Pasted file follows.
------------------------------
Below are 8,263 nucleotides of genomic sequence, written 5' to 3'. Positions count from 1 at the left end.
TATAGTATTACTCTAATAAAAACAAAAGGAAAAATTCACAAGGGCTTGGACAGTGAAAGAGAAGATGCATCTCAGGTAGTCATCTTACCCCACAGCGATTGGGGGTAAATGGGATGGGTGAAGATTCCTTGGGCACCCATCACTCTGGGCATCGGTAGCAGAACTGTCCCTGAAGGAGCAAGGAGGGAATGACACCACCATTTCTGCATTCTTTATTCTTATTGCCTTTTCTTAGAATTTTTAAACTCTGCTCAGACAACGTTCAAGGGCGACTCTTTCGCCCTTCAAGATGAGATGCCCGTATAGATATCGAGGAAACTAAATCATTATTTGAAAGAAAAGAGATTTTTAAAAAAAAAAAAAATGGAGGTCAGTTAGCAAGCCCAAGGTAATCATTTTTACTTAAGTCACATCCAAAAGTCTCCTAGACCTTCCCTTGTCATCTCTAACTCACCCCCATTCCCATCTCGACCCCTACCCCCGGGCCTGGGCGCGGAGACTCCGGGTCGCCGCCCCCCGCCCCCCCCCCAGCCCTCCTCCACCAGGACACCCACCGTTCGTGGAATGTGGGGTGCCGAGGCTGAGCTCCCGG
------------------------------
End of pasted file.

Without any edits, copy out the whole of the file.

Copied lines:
Below are 8,263 nucleotides of genomic sequence, written 5' to 3'. Positions count from 1 at the left end.
TATAGTATTACTCTAATAAAAACAAAAGGAAAAATTCACAAGGGCTTGGACAGTGAAAGAGAAGATGCATCTCAGGTAGTCATCTTACCCCACAGCGATTGGGGGTAAATGGGATGGGTGAAGATTCCTTGGGCACCCATCACTCTGGGCATCGGTAGCAGAACTGTCCCTGAAGGAGCAAGGAGGGAATGACACCACCATTTCTGCATTCTTTATTCTTATTGCCTTTTCTTAGAATTTTTAAACTCTGCTCAGACAACGTTCAAGGGCGACTCTTTCGCCCTTCAAGATGAGATGCCCGTATAGATATCGAGGAAACTAAATCATTATTTGAAAGAAAAGAGATTTTTAAAAAAAAAAAAAATGGAGGTCAGTTAGCAAGCCCAAGGTAATCATTTTTACTTAAGTCACATCCAAAAGTCTCCTAGACCTTCCCTTGTCATCTCTAACTCACCCCCATTCCCATCTCGACCCCTACCCCCGGGCCTGGGCGCGGAGACTCCGGGTCGCCGCCCCCCGCCCCCCCCCCAGCCCTCCTCCACCAGGACACCCACCGTTCGTGGAATGTGGGGTGCCGAGGCTGAGCTCCCGG